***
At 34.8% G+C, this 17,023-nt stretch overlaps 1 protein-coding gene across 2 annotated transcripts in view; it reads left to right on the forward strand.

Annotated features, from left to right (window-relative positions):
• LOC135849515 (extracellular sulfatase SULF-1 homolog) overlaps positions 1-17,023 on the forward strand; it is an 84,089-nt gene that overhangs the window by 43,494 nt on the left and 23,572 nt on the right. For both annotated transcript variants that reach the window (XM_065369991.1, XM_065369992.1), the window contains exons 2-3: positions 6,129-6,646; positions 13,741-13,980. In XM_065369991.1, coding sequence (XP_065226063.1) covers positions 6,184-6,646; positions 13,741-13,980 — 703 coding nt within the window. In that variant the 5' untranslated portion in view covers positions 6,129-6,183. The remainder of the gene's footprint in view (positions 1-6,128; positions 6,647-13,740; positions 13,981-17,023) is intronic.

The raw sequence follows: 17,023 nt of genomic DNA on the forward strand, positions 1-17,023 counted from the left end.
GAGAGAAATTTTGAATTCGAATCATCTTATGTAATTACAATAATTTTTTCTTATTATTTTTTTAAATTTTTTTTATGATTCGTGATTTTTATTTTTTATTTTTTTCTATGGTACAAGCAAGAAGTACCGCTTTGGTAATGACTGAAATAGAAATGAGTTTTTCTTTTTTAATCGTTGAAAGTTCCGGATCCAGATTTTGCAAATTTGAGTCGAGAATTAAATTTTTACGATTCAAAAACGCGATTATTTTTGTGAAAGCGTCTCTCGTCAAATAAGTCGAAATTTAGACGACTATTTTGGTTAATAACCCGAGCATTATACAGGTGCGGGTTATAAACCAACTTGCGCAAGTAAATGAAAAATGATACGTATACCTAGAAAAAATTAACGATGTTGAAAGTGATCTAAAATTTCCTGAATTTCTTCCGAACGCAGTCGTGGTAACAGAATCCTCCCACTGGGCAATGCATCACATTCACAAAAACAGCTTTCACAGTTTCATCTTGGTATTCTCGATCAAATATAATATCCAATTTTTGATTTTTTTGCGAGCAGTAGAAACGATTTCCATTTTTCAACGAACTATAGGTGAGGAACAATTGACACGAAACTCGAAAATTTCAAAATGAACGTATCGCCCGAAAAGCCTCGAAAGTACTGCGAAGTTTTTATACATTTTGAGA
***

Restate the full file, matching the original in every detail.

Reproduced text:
At 34.8% G+C, this 17,023-nt stretch overlaps 1 protein-coding gene across 2 annotated transcripts in view; it reads left to right on the forward strand.

Annotated features, from left to right (window-relative positions):
• LOC135849515 (extracellular sulfatase SULF-1 homolog) overlaps positions 1-17,023 on the forward strand; it is an 84,089-nt gene that overhangs the window by 43,494 nt on the left and 23,572 nt on the right. For both annotated transcript variants that reach the window (XM_065369991.1, XM_065369992.1), the window contains exons 2-3: positions 6,129-6,646; positions 13,741-13,980. In XM_065369991.1, coding sequence (XP_065226063.1) covers positions 6,184-6,646; positions 13,741-13,980 — 703 coding nt within the window. In that variant the 5' untranslated portion in view covers positions 6,129-6,183. The remainder of the gene's footprint in view (positions 1-6,128; positions 6,647-13,740; positions 13,981-17,023) is intronic.

The raw sequence follows: 17,023 nt of genomic DNA on the forward strand, positions 1-17,023 counted from the left end.
GAGAGAAATTTTGAATTCGAATCATCTTATGTAATTACAATAATTTTTTCTTATTATTTTTTTAAATTTTTTTTATGATTCGTGATTTTTATTTTTTATTTTTTTCTATGGTACAAGCAAGAAGTACCGCTTTGGTAATGACTGAAATAGAAATGAGTTTTTCTTTTTTAATCGTTGAAAGTTCCGGATCCAGATTTTGCAAATTTGAGTCGAGAATTAAATTTTTACGATTCAAAAACGCGATTATTTTTGTGAAAGCGTCTCTCGTCAAATAAGTCGAAATTTAGACGACTATTTTGGTTAATAACCCGAGCATTATACAGGTGCGGGTTATAAACCAACTTGCGCAAGTAAATGAAAAATGATACGTATACCTAGAAAAAATTAACGATGTTGAAAGTGATCTAAAATTTCCTGAATTTCTTCCGAACGCAGTCGTGGTAACAGAATCCTCCCACTGGGCAATGCATCACATTCACAAAAACAGCTTTCACAGTTTCATCTTGGTATTCTCGATCAAATATAATATCCAATTTTTGATTTTTTTGCGAGCAGTAGAAACGATTTCCATTTTTCAACGAACTATAGGTGAGGAACAATTGACACGAAACTCGAAAATTTCAAAATGAACGTATCGCCCGAAAAGCCTCGAAAGTACTGCGAAGTTTTTATACATTTTGAGA